G) Eastern Europe Region: (1) North Caucasus

1) North Caucasus

(a) As a result of the upcoming referendum on the draft constitution and election laws of the Republic, an increased number of security incidents were reported in central and southern Chechnya. During the month of February, the number of displaced Chechens in Ingushetia decreased from 94,960 to 93,437. UNHCR and the Chechen IDP Committee reported that the number of IDPs returning to Chechnya remained at a relatively high level. In March the Government is expected to begin paying compensation to residents of Chechnya, whose property and homes have been damaged or destroyed during military operations in the republic. In Chechnya and Ingushetia market prices for wheat flour increased by 10 to15 percent.

(b) WFP continued to provide regular food assistance to 134,700 persons among the most vulnerable households in central Chechnya, who have been heavily affected by the conflict. WFP beneficiaries also included 3,600 needy residents in temporary accommodation centres and 43,750 school children . Schools reported an increase in children's attendance rate due to the WFP school-feeding programme. Approximately 5,000 food rations were distributed through WFPs food-for-work activities. WFP conducted training in Nazran for monitors of "Vesta" (a local NGO) in order to carry out a baseline school-feeding survey in Chechnya. The purpose of the survey is to assess the impact of the WFP school feeding programme on children's attendance and to provide data for a possible expansion of the programme into other regions.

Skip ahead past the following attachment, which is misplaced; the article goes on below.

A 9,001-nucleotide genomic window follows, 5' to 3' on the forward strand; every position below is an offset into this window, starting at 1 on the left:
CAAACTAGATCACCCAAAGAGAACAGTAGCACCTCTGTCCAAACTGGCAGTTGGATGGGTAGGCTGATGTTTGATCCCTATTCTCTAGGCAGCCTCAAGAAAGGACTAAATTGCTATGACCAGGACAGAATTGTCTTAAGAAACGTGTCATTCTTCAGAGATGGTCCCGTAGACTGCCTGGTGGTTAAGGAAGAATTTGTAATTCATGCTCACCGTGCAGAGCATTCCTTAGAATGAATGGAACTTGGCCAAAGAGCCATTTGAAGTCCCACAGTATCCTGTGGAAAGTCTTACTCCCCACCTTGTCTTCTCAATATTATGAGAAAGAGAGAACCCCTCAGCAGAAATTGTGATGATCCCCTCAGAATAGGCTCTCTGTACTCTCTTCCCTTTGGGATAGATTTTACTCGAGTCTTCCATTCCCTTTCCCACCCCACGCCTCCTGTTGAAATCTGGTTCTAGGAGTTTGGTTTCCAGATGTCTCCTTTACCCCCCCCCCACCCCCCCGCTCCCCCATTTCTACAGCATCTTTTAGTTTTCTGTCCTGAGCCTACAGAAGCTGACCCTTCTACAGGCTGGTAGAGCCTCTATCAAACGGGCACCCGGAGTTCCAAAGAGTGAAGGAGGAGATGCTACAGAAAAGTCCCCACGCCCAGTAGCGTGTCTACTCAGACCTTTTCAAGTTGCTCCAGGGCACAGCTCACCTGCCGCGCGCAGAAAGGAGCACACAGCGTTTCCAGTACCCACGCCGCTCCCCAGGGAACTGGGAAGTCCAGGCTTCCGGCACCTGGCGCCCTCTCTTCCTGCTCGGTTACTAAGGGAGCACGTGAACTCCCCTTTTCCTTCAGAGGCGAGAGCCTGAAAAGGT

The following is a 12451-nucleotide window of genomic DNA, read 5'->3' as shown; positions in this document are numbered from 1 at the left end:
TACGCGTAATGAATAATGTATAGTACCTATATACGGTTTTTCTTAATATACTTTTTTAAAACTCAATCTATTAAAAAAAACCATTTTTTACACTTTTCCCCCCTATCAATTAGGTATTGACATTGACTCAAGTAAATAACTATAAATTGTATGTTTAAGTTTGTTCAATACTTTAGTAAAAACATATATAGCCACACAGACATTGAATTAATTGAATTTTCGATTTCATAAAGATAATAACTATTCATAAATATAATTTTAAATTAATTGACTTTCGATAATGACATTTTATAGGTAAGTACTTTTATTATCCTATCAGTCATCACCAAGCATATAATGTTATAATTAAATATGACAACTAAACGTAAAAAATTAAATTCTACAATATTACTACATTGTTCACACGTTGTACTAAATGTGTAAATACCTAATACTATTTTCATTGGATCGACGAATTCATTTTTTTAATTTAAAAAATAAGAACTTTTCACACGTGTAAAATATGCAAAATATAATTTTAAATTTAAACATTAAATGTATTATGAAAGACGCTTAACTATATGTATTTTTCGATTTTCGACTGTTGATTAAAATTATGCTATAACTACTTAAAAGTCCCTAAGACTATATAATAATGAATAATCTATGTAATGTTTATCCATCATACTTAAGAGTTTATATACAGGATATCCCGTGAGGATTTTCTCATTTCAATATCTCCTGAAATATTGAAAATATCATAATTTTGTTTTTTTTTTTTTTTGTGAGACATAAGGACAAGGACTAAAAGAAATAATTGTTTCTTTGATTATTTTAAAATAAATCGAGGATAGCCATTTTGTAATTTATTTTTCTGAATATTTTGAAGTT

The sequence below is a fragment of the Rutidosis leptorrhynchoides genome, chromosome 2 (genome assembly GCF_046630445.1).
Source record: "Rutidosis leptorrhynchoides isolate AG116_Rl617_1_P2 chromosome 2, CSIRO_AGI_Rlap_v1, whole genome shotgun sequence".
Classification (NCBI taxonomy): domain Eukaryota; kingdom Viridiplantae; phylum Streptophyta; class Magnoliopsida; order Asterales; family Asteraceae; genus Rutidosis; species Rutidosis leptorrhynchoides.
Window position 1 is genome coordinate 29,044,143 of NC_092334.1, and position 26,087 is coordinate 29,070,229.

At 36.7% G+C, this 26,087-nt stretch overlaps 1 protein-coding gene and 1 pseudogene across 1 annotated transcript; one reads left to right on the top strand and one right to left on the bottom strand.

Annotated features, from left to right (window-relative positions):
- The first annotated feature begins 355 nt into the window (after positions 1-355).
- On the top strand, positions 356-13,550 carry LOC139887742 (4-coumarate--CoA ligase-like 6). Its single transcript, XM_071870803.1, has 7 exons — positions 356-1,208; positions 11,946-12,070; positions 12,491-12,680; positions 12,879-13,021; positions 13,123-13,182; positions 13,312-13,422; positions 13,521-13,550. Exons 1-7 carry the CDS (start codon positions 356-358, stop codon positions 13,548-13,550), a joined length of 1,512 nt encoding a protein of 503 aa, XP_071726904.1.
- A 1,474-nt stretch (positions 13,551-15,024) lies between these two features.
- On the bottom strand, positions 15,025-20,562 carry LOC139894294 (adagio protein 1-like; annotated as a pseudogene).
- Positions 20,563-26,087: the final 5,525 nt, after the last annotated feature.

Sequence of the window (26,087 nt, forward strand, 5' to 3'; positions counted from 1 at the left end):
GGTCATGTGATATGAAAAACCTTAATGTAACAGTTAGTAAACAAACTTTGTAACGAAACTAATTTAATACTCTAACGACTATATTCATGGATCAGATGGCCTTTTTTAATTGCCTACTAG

H) Latin America and Caribbean Region: (1) El Salvador

1) El Salvador

(a) Significant political violence was reported, including numerous deaths, in the run up to elections, scheduled for 18 March. UN security levels were heightened in the departments of Sonsonate, La Paz, Usulutan, St. Miguel and parts of Libertad.

(b) WFP completed the livelihood survey in the Departments affected by the coffee crisis. This study will form a basis for interventions in the coming months under PRRO 10212.0 ("Targeted Food Assistance for People Affected by Shocks and for the Recovery of Livelihoods"). Activities will focus on food-for-training that aims to increase capacities amongst beneficiaries to generate alternative income and increase knowledge on hygiene/health and other identified training needs. A full report is expected in the coming week.

(c) WFP, in collaboration with Catholic Relief Services (CRS), completed the last part of WFP food distributions planned under Protracted Relief and Recovery Operation (PRRO) 6089, completing the final phase of the project.

Note: All tonnage figures in this report refer to metric tons.

(End WFP Emergency Report No 10).